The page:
From ESO: “ESO Signs Contract for ELT Laser Sources”

ESO 50 Large

European Southern Observatory

18 December 2017
Frank Lison
TOPTICA Projects GmbH
Email: Frank.Lison@toptica-projects.com

Richard Hook
ESO Public Information Officer
Garching bei München, Germany
Tel: +49 89 3200 6655
Cell: +49 151 1537 3591
Email: rhook@eso.org

1

ESO has signed a new agreement with TOPTICA, the German photonics company, for the production of lasers to be used in ESO’s Extremely Large Telescope (ELT) adaptive optics system. TOPTICA [1], in partnership with the Canadian company MPB Communications Inc. (MPBC) [2], will build at least four laser sources for the ELT [3], helping the telescope to achieve unprecedented spatial resolution for an optical/infrared ground-based telescope. The ELT is scheduled to see first light in 2024.

The laser system for the adaptive optics system on the ELT will be based on the Four Laser Guide Star Facility (4LGSF) on ESO’s Very Large Telescope (VLT). The Adaptive Optics Facility, which uses the 4LGSF, has already shown spectacular improvement in image sharpness on the VLT (eso1724). The TOPTICA/MPBC Guidestar Alliance was the main contractor for the laser system on the VLT (eso1613).

Adaptive optics compensate for the blurring effect of the Earth’s atmosphere, enabling astronomers to obtain much sharper images. Lasers are used to create multiple artificial guide stars high in the Earth’s atmosphere. These points of light are used as reference light sources to allow the adaptive optics system to compensate for turbulence in the Earth’s atmosphere. Unlike natural guide stars, laser guide stars can be positioned anywhere to allow the full power of adaptive optics to be used over almost the entire sky.

Anticipated observations enabled by the ELT’s powerful built-in adaptive optics system include everything from studying black holes to investigating some of the youngest galaxies in the distant Universe.

Notes

[1] TOPTICA is responsible for the laser system engineering and contributes its diode and frequency-conversion technology. The work will be executed by TOPTICA Projects GmbH, which focuses on specialised laser systems such as laser guide stars.

[2] The construction of the high-powered Raman fibre amplifiers and fibre laser pump modules will be performed by MPB Communications Inc. of Montreal, Canada. MPBC has a history of providing high power Raman fibre amplifiers for submarine communications and scientific work.

[3] The ELT is designed to potentially have up to eight laser guide star systems in future.

See the full article here .

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ESO is the foremost intergovernmental astronomy organisation in Europe and the world’s most productive ground-based astronomical observatory by far. It is supported by 16 countries: Austria, Belgium, Brazil, the Czech Republic, Denmark, France, Finland, Germany, Italy, the Netherlands, Poland, Portugal, Spain, Sweden, Switzerland and the United Kingdom, along with the host state of Chile. ESO carries out an ambitious programme focused on the design, construction and operation of powerful ground-based observing facilities enabling astronomers to make important scientific discoveries. ESO also plays a leading role in promoting and organising cooperation in astronomical research. ESO operates three unique world-class observing sites in Chile: La Silla, Paranal and Chajnantor. At Paranal, ESO operates the Very Large Telescope, the world’s most advanced visible-light astronomical observatory and two survey telescopes. VISTA works in the infrared and is the world’s largest survey telescope and the VLT Survey Telescope is the largest telescope designed to exclusively survey the skies in visible light. ESO is a major partner in ALMA, the largest astronomical project in existence. And on Cerro Armazones, close to Paranal, ESO is building the 39-metre European Extremely Large Telescope, the E-ELT, which will become “the world’s biggest eye on the sky”.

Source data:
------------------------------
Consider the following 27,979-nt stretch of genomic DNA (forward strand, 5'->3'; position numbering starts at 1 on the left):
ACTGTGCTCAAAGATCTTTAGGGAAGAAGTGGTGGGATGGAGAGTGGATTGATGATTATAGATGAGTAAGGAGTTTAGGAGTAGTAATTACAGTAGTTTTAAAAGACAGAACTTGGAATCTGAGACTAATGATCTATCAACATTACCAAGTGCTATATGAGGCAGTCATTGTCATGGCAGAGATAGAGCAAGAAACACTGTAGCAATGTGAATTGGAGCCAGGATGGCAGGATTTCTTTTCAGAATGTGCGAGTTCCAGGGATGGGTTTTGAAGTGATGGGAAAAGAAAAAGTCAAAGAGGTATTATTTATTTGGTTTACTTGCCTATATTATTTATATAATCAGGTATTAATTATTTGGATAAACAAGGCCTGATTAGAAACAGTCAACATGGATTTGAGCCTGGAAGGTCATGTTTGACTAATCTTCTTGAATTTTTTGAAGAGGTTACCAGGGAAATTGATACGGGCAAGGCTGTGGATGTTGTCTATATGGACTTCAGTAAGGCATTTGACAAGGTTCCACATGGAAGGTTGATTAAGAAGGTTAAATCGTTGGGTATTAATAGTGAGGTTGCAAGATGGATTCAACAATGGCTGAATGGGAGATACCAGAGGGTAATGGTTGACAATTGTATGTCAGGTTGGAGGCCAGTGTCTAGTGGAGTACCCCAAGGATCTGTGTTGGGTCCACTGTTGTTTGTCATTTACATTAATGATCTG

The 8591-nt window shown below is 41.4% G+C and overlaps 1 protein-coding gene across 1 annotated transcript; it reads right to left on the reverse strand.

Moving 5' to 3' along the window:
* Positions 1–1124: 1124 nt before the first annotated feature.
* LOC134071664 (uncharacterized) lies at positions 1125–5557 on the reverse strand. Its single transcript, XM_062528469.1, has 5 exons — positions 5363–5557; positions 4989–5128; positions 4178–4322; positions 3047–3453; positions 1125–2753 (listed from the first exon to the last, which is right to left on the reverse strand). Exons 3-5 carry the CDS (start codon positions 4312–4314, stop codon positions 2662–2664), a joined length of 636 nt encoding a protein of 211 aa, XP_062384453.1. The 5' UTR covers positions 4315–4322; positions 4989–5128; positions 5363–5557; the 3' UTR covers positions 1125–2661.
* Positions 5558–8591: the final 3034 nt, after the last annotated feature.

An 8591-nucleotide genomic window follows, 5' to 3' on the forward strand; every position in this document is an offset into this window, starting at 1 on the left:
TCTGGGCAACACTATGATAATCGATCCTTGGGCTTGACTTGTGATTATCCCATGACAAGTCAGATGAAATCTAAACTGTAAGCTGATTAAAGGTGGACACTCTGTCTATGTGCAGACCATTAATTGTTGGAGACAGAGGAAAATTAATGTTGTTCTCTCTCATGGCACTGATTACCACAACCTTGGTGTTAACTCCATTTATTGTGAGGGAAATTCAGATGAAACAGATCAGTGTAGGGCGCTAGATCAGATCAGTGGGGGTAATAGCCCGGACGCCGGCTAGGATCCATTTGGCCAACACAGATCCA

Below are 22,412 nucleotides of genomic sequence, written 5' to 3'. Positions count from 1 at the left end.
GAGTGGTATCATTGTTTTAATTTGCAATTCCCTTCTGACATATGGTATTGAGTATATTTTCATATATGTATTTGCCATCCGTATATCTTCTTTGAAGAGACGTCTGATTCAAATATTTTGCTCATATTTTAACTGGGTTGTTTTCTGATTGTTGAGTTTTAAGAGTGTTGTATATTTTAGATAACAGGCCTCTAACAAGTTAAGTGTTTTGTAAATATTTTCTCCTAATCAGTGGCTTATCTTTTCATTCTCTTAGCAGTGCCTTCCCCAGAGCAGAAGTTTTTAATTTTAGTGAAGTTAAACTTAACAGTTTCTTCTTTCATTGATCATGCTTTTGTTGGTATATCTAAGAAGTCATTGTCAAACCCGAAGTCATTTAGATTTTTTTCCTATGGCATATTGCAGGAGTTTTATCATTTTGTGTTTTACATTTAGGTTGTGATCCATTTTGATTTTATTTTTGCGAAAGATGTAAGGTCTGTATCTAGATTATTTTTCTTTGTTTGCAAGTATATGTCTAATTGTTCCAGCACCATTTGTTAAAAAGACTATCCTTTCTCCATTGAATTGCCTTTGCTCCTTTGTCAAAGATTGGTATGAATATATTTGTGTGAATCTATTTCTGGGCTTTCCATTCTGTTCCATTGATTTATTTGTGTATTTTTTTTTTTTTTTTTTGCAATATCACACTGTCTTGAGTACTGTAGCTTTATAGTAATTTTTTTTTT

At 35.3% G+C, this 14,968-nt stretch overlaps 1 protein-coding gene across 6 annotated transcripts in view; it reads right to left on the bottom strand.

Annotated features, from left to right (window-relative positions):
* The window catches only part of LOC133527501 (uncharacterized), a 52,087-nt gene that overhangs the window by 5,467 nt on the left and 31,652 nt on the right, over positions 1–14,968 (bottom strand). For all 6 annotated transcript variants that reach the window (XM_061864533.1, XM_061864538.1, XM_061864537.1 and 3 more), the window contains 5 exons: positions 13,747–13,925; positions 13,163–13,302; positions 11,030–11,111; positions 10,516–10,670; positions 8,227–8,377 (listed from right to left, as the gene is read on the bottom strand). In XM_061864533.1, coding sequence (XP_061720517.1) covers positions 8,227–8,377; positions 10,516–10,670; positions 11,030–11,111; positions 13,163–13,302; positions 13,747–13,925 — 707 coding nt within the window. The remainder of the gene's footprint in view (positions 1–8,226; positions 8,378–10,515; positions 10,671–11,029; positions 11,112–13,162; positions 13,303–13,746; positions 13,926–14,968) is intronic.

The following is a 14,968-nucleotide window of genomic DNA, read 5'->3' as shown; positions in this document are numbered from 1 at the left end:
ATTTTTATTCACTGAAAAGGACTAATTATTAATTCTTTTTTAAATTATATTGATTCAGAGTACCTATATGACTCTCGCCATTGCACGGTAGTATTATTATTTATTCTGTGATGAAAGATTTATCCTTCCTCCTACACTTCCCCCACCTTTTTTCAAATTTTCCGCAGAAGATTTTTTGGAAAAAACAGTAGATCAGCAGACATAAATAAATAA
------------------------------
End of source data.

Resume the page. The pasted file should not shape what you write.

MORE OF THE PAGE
ESO LaSilla
ESO/Cerro LaSilla 600 km north of Santiago de Chile at an altitude of 2400 metres.

ESO VLT
VLT at Cerro Paranal, with an elevation of 2,635 metres (8,645 ft) above sea level.

ESO Vista Telescope
ESO/Vista Telescope at Cerro Paranal, with an elevation of 2,635 metres (8,645 ft) above sea level.

ESO NTT
ESO/NTT at Cerro LaSilla 600 km north of Santiago de Chile at an altitude of 2400 metres.

ESO VLT Survey telescope
VLT Survey Telescope at Cerro Paranal with an elevation of 2,635 metres (8,645 ft) above sea level.

ALMA Array
ALMA on the Chajnantor plateau at 5,000 metres.

ESO E-ELT
ESO/E-ELT to be built at Cerro Armazones at 3,060 m.

ESO APEX
APEX Atacama Pathfinder 5,100 meters above sea level, at the Llano de Chajnantor Observatory in the Atacama desert.

Leiden MASCARA instrument, La Silla, located in the southern Atacama Desert 600 kilometres (370 mi) north of Santiago de Chile at an altitude of 2,400 metres (7,900 ft)

Leiden MASCARA cabinet at ESO Cerro la Silla located in the southern Atacama Desert 600 kilometres (370 mi) north of Santiago de Chile at an altitude of 2,400 metres (7,900 ft)

ESO Next Generation Transit Survey at Cerro Paranel, 2,635 metres (8,645 ft) above sea level

SPECULOOS four 1m-diameter robotic telescopes 2016 in the ESO Paranal Observatory, 2,635 metres (8,645 ft) above sea level

ESO TAROT telescope at Paranal, 2,635 metres (8,645 ft) above sea level